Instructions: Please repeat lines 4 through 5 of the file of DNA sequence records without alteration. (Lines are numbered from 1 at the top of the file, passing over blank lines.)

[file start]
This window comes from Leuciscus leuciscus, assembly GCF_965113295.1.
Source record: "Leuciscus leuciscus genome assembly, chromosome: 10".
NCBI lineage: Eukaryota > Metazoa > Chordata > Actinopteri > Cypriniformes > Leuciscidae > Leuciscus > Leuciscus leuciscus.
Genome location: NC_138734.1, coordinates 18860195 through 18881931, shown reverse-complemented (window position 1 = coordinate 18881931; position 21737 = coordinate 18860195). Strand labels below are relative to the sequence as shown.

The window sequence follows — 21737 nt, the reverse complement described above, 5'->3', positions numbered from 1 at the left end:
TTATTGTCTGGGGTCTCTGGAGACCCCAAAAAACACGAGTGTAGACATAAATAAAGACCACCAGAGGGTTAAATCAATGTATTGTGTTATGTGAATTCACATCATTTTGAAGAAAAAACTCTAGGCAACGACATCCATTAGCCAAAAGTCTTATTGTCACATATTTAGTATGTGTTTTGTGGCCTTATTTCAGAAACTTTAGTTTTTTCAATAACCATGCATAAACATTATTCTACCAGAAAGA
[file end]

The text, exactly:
Genome location: NC_138734.1, coordinates 18860195 through 18881931, shown reverse-complemented (window position 1 = coordinate 18881931; position 21737 = coordinate 18860195). Strand labels below are relative to the sequence as shown.

The window sequence follows — 21737 nt, the reverse complement described above, 5'->3', positions numbered from 1 at the left end: